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Genome-Wide DNA and Histone Modification Studies in Metabolic Disease

  • Charlotte Ling
  • Tina Rönn
Publishing year: 2015-10-28
Language: English
Pages: 255-270
Publication/Series: Epigenomics in Health and Disease
Document type: Book chapter
Publisher: Elsevier Inc.

Abstract english

The last decade has witnessed a revolution in genetic technology, where genome-wide analyses, covering the majority of genetic variation, were thought to explain disease-causing mechanisms in common metabolic disorders. However, these genetic data only explain a modest proportion of the estimated heritability of type 2 diabetes and obesity and hence suggest a potential role for epigenetic variation in the etiology of metabolic disease. Indeed, recent genome-wide epigenetic studies have identified altered DNA methylation patterns in human pancreatic islets, adipose tissue, skeletal muscle, and blood from subjects with type 2 diabetes compared with normal subjects. Also, measures of obesity, such as increased body mass index (BMI), have been associated with epigenetic modifications in humans. It should also be noted that environmental risk factors for metabolic disease, for example, energy-rich diets, physical inactivity, and aging have been found to alter the epigenetic pattern genome-wide and in candidate genes for type 2 diabetes and obesity in human tissues. Additionally, interactions between genetic and epigenetic variations seem to contribute to the risk for metabolic disease. Together, genome-wide epigenetic studies highlight the importance of altered DNA methylation and histone modifications in the pathogenesis of metabolic disease. This chapter aims at summarizing current knowledge in the field of metabolic disease and genome-wide epigenetic analyses in humans.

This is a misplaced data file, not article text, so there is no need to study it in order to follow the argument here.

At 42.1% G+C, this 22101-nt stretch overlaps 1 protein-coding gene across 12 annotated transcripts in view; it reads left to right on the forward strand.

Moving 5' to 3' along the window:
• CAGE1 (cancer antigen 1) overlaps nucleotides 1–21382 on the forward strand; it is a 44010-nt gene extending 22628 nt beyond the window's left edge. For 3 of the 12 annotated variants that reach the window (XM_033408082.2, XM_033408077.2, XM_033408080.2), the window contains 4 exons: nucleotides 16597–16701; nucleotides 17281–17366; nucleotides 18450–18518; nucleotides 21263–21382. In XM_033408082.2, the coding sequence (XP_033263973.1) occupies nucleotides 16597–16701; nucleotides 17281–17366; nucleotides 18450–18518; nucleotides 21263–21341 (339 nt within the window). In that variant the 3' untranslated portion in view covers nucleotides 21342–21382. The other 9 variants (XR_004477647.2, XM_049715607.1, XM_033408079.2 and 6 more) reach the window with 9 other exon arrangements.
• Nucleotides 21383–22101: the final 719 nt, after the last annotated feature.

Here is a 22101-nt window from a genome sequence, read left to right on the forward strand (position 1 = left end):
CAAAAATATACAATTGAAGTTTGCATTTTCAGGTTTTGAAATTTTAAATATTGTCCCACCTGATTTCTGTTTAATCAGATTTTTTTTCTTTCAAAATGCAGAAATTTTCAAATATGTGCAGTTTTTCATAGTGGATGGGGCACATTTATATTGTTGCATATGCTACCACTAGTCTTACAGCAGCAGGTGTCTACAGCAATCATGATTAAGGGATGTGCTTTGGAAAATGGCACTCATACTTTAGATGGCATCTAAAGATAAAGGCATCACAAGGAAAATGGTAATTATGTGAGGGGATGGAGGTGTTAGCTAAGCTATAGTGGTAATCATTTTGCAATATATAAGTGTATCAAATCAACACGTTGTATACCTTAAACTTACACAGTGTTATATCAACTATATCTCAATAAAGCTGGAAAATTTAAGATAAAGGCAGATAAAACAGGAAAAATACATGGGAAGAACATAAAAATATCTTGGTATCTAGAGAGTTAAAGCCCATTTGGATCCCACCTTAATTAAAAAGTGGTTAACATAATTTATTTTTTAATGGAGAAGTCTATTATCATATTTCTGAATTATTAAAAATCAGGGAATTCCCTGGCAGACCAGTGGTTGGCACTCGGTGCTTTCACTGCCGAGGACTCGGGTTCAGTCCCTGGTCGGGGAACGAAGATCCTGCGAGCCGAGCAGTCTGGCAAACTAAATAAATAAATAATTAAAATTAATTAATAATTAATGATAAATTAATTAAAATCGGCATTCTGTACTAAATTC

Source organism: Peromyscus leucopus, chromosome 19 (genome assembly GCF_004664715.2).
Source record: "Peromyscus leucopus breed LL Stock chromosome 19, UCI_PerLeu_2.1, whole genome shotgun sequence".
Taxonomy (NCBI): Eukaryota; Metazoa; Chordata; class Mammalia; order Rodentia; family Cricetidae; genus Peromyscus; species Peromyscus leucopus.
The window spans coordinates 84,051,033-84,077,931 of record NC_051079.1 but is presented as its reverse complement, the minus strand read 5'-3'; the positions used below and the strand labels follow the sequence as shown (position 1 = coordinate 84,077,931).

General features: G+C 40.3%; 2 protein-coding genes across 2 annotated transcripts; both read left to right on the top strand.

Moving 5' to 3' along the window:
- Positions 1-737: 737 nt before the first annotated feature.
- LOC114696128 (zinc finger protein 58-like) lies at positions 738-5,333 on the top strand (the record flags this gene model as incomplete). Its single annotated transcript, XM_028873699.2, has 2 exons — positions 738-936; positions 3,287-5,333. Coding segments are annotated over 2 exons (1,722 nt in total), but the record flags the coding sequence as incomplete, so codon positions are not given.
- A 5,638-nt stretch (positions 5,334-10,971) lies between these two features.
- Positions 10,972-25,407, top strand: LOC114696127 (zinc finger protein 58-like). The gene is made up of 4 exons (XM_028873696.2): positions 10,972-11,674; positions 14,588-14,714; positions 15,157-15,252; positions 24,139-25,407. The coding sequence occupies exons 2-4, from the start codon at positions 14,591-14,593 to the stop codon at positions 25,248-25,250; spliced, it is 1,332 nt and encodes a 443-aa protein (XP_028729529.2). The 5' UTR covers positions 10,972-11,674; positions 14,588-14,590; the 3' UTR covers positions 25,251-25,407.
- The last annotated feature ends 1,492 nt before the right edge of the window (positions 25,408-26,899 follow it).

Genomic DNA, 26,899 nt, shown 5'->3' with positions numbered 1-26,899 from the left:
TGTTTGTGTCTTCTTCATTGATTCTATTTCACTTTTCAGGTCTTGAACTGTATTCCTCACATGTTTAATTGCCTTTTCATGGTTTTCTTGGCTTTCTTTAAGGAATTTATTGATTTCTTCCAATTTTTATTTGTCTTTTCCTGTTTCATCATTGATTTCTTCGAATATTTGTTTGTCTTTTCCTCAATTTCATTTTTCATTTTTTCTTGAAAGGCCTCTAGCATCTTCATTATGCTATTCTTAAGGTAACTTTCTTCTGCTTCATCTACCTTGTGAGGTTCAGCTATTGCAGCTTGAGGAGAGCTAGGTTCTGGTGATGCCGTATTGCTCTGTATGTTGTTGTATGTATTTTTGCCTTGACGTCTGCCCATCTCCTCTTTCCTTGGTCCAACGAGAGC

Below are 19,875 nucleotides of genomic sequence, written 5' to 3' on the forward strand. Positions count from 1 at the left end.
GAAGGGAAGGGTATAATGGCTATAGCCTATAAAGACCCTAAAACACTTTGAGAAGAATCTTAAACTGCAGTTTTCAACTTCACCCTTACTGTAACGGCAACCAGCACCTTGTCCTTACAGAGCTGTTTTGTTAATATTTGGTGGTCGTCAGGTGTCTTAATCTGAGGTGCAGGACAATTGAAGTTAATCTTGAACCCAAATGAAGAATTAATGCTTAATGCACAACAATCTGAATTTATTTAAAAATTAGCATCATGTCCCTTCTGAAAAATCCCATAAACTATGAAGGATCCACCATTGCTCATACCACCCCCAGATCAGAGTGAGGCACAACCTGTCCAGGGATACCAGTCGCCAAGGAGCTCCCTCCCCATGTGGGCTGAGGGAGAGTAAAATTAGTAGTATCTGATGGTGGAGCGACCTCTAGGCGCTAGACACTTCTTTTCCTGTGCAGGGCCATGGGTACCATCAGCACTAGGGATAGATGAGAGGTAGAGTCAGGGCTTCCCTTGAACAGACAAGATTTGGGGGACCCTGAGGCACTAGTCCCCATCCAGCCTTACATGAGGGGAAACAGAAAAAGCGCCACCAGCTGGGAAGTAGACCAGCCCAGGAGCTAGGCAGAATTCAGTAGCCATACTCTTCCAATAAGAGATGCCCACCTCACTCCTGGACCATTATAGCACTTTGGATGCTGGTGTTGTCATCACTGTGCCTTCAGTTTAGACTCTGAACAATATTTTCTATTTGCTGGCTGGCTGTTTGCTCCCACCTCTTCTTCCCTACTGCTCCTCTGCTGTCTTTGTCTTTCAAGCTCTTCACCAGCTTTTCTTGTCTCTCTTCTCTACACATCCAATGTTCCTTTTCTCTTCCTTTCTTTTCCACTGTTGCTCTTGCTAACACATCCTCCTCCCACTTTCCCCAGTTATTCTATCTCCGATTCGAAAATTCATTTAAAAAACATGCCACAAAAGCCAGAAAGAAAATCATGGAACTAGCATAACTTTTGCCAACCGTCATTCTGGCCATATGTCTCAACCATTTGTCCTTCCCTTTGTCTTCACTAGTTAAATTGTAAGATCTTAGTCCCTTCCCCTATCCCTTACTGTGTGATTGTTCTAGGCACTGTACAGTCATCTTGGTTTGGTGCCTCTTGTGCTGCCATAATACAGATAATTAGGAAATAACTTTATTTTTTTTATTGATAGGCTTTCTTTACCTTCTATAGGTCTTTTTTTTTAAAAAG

• Medical Genetics
  • Endocrinology and Diabetes
  • Adipose tissue
  • DNA methylation
  • Epigenetics
  • Genome-wide
  • Histone modifications
  • Human
  • Metabolic disease
  • Obesity
  • Pancreatic islets
  • Skeletal muscle
  • Type 2 diabetes


  • Epigenetics and Diabetes
  • ISBN: 9780128001400
Tina Rönn
E-mail: tina [dot] ronn [at] med [dot] lu [dot] se

Assistant researcher

Epigenetics and Diabetes

+46 40 39 12 18

CRC 91-12-021


Lund University Diabetes Centre, CRC, SUS Malmö, Entrance 72, House 91:12. SE-205 02 Malmö. Telephone: +46 40 39 10 00